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Sustainable Eating

There's a plateful of suggestions and dietary opinions about what foods are best to eat and avoid. It gets pretty confusing to know what to eat. My intention as a nutrition consultant is to simply break down the ways to sustainably eat.


Our body is constantly balancing blood sugar and insulin levels, and these variables impact the production of cortisol. Cortisol is a stress hormone that signals the body to store fat. When there are imbalances, cortisol levels can cause the body to want more carbohydrate foods. Without healthy fats, the missing calories tend to be replaced with carbohydrates. An increase in carbs, usually refined and processed, causes fluctuations in blood sugar levels.


When we don’t eat enough carbohydrates from vegetables, we’re not getting optimal fiber, which is necessary for proper digestion and metabolism. I believe that diets for the extreme fat or carbohydrate program are not sustainable and can negatively impact your metabolism. I do think some people do better with more fat, and some do better with more carbs. Everybody has unique needs. Some people with insulin resistance or blood sugar imbalances do better with a low carbohydrate meal plan that offers benefits in the short-term approach.


Healthy dietary fats help keep energy levels balanced and provide satiety. Eat fats with each meal, and limit carb-heavy meals. Eat protein and healthy fats– raw nuts, seeds, avocado, olive oil, olives, ghee, grass-fed butter, yogurt, grass-fed meats, and pastured eggs.


We require a lot of nutrient-dense foods to thrive. We can do this by eating whole foods, which provide macro and micro-nutrients. We need macronutrients for energy– fat, protein, and carbohydrates– in large quantities. We need micronutrients for energy production– vitamins and minerals– in small quantities. The issue many of us run into with macronutrients is that diet programs tend to focus on calorie-based plans. It’s also important to acknowledge the nutrient density in foods and metabolism response.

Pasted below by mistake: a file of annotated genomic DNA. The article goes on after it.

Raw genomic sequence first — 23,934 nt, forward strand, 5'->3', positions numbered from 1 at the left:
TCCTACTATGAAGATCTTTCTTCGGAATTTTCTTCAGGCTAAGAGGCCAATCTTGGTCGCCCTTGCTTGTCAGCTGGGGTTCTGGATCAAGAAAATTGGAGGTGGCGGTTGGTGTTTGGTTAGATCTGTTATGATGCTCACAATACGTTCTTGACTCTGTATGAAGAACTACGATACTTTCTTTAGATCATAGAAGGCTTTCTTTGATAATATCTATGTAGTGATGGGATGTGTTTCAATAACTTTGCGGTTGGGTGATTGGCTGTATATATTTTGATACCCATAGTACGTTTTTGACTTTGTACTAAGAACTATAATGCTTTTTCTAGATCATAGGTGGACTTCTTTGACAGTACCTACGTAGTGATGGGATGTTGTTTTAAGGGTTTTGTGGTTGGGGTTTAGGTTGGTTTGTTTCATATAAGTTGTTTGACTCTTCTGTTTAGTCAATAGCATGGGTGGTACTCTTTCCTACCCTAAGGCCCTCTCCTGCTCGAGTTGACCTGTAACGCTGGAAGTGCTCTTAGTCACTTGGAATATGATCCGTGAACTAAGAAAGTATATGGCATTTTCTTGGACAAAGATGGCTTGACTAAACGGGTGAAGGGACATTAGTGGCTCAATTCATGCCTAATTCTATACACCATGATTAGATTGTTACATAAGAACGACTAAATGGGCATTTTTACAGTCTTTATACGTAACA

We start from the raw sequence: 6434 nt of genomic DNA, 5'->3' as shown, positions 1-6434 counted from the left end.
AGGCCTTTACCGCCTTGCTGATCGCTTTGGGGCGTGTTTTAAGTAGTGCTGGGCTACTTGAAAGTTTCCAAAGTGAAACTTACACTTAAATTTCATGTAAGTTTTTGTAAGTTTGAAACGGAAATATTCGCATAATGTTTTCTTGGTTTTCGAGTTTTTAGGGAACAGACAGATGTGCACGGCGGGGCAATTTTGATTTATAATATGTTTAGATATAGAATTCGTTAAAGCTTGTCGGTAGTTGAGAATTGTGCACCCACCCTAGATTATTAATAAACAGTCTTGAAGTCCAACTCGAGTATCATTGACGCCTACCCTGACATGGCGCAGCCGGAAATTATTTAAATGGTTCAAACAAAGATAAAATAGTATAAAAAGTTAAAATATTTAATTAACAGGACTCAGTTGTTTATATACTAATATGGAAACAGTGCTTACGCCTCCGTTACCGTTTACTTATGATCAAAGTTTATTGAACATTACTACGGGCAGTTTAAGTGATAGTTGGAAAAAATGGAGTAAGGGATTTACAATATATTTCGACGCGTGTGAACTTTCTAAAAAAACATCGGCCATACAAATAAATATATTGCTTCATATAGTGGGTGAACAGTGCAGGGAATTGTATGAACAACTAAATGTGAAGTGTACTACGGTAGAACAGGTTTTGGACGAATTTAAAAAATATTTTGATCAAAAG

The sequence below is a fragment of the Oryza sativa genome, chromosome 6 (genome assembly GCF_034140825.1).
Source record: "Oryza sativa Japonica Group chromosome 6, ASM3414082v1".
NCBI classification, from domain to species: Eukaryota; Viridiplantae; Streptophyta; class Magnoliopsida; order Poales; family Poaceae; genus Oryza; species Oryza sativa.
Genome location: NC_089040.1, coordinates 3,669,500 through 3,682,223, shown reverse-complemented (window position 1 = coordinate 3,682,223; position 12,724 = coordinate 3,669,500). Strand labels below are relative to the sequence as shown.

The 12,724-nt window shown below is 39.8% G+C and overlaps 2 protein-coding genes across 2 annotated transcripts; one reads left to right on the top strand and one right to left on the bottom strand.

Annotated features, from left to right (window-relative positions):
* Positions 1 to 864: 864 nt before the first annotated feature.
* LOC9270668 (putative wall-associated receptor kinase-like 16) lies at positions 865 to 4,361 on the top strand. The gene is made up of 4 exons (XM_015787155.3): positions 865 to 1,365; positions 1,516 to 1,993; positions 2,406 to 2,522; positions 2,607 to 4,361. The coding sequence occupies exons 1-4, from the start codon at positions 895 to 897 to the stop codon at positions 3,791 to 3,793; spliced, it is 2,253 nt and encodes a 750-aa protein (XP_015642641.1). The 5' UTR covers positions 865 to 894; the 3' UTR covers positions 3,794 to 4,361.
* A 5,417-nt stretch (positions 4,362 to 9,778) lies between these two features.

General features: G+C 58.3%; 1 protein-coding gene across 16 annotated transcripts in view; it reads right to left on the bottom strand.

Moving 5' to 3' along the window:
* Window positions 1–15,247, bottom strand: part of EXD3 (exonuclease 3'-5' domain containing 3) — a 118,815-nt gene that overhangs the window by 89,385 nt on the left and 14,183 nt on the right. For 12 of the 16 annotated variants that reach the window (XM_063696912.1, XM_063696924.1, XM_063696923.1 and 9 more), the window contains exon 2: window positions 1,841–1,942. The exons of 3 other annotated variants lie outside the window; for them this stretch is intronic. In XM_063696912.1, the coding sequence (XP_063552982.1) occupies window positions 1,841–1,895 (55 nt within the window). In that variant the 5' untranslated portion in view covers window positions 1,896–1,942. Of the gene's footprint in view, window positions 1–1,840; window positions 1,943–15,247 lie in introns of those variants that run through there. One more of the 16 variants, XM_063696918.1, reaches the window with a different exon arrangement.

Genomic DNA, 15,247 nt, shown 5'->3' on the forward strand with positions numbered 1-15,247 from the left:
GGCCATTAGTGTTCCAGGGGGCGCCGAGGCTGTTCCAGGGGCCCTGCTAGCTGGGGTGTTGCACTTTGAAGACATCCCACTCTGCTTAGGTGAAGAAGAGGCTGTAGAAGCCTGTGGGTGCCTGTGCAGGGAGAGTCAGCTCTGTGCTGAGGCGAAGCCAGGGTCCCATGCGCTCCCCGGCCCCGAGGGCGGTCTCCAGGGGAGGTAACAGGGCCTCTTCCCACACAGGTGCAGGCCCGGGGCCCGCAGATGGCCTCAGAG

A few handfuls of chips may provide quick carbs after a workout, but the nutrients and health benefits are much different than a handful of blueberries or a cooked sweet potato. The body responds to real nutrient-dense food with satisfaction and better metabolism.


Many of the diet staples like olive oil, rice, legumes, and chicken provide the body with fat, protein, and carbs. The question is how many various colors are on your plate? With a variety of colors in the meal typically we receive more nutrients. The macronutrient goals may be met, but we still need micronutrients for optimal health. Consume a variety of colorful vegetables– 2-3 different veggie colors each meal. Our metabolism can thrive and optimally function from extracting various antioxidants, vitamins, and minerals.


Stress is not inevitable, but it is often overlooked beyond mental health. Even minor daily stressors can threaten metabolic balance. Stress is the leading cause of all diseases, including stubborn body fat. The cortisol level in the body needs to be balanced to decrease cellular fat. If the body constantly feels stress, cortisol levels stay chronically high. The body has no time to lose fat when it’s in a fight or flight state.


Stressors are seen by the body as equal. Stress comes from our thoughts, alcohol, sugar, toxicity, sleep, and eating habits. Thoughts are the key driver of stress. External situations from work, people, and environment are not the stressors themselves but rather it’s our thoughts and feelings about these situations. The challenge with improvement comes when the mind is stressed. Studies show that reducing stress helps heal an imbalanced metabolism. Practice breathwork, meditation, stretching, yoga, exercise, walking, hiking, and getting outdoors.


Suggestions for high vibrational foods


Opt for whole foods with S.O.U.L (seasonal, organic, unprocessed, and local).

  • Avocado

  • Berries

  • Citrus– lemon, lime, orange, grapefruit

  • Colorful fruits and vegetables

  • Dark leafy greens

  • Organic herbs– cilantro, parsley, rosemary, thyme, sage

  • Organ meats

  • Probiotic foods– fermented veggies, sauerkraut, kombucha, full-fat yogurt

  • Raw brazil nuts, walnuts, and macadamia nuts

  • Pastured eggs and poultry

  • Grass-fed beef

  • Wild-caught fatty fish

  • Cold-pressed extra virgin olive oil, ghee, grass-fed butter, and coconut oil


Suggestions on eating habits

  • Have compassion. You may start off eating well and then get sidetracked– it’s OK. Just pick up where you left off.

  • Count the colors– not calories – you’re eating and the color of the real whole food packaging, not the pretty manufactured packaging.

  • Eat your optimal intake of calories. Under-eating is as equally harmful as overeating. *under-eating does not always allow for fat loss, esp. with an imbalanced metabolism.

  • Set intentions, commit, and take slow strides– it allows for a more attainable and long-term lifestyle.

  • Allow the space for self-reflection; journal and track your progress.

  • Mindfully eat; thoroughly chew and stay focused on the task at hand– nourishing your body.




sustainable eating habits to enjoy

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